Assistant Principal Nishioka:
During the second interview, she was accompanied by a principal from the Issaquah School District who took notes. Nishioka appeared calmer and less defensive. However, she frequently stated she could not recall a lot of the events she was questioned about. 

She also told one teacher that she had counted the booklets and packed them to go to the district but that Principal Tang said no, that she wanted to do the count with Nishioka and Ms. Finch, the previous testing coordinator.  Nishioka had signed the district document accounting for the test booklets but Tang would not sign it until the second count with Finch occurred.

(The investigator does not state whether Finch ever did this task of counting and packing by herself when she was test coordinator so it's hard to know if Nishioka was out of line for wanting to not have a second count.)   

Sarah Lorimer, a special education teacher, described Nishioka as coming to her classroom on Friday, May 16, “super frustrated” because Tang told her [Nishioka] she could not deliver the booklets to the District on that day. According to Lorimer, Nishioka told her she had counted and packed the booklets and they were ready to be delivered to the district.  Lorimer said she understood Nishioka to say that Tang had possession of the booklets until they were "delivered to the District." 

The second count was done by Tang, Finch and Nishioka in the storage closet where the booklets were being stored on May 20, 2104.  At the end of the count, they had found some 4th graders test booklets in a 5th grade box, fixed that error and were left with two 3rd grade test booklets missing.

Nishioka went to look in the classroom and her office and found one in her office.  Tang and Finch left for a bit to see parents at a school event that was at the school. (Seems like an odd time to have an event in the building with test booklet counts going on.)  When they got back, Nishioka had "found" the other test booklet in the storage closet.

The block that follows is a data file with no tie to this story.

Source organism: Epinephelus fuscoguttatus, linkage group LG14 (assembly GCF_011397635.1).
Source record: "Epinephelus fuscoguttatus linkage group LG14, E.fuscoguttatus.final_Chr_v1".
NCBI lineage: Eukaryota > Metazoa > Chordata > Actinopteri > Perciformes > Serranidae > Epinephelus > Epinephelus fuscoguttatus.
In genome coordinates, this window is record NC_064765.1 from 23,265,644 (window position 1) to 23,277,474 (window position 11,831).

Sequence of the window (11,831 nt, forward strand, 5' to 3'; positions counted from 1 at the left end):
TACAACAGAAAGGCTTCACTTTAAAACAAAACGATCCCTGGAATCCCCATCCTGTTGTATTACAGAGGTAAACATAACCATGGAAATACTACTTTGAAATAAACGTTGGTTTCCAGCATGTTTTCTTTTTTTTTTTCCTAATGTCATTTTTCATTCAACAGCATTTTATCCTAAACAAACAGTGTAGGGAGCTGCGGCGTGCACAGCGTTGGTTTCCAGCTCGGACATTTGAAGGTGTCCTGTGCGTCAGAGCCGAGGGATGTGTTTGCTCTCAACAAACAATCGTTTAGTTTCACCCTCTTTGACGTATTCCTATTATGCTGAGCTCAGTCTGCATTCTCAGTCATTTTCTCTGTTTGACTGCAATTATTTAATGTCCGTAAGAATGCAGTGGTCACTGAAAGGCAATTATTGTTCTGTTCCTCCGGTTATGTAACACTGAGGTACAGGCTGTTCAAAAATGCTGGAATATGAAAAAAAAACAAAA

Tang seemed perplexed by this response stating they looked everywhere in the storage closet for the booklet and could not find it.

Judy Eng

Ms Eng seems to have somewhat started the issue of one third-grade student's test booklet issue.  She, as the ELL teacher, was supposed to have proctored this student during testing but could not and asked that two teachers seat the student alone between their two classes (BIIS is an open-concept school).

Both teachers report that Eng had come to them after realizing that the student had 'finished" in 20 minutes and was upset.  Both teachers said that Eng said she had looked thru the student's test booklet.  Eng later denied this and said she thought the student had only completed one-third of the test and had guessed that, not looked at the booklet.  Both teachers gave the investigator the same story and their accounting appeared to be more plausible than Ms. Eng's.

Eng discussed this student's booklet with Nishioka and then Tang and Finch. 

 ... second interview with Eng, Eng was evasive and nonresponsive to the questions asked. She appeared eager to talk about other things and repeat things she had already said. The investigator
concludes that Eng, more likely than not, read the test items in the student's test booklet.

What is confusing is that both Tang and Nishioka knew that one student had finished in 20 minutes (which is fine for the teacher to have reported) BUT that this student had only answered multiple-choice questions.  How that could be known without looking at the booklet is unclear.  The report says that when the student finished so quickly, Tang and Nishioka called Finch and made her aware that the student finished in 20 minutes as Finch had not proctored that class.  Finch then flipped thru the booklet and said she could tell there were no answers for the short-answer questions. Tang and Nishioka seemed to have flipped thru as well.

None of them should have opened the test booklet as that would violate testing procedures. 

One Key Finding 

Tang and Eng were in the building two weekends before the count, May 10-11, for a couple of hours each (one on Saturday and one on Sunday.)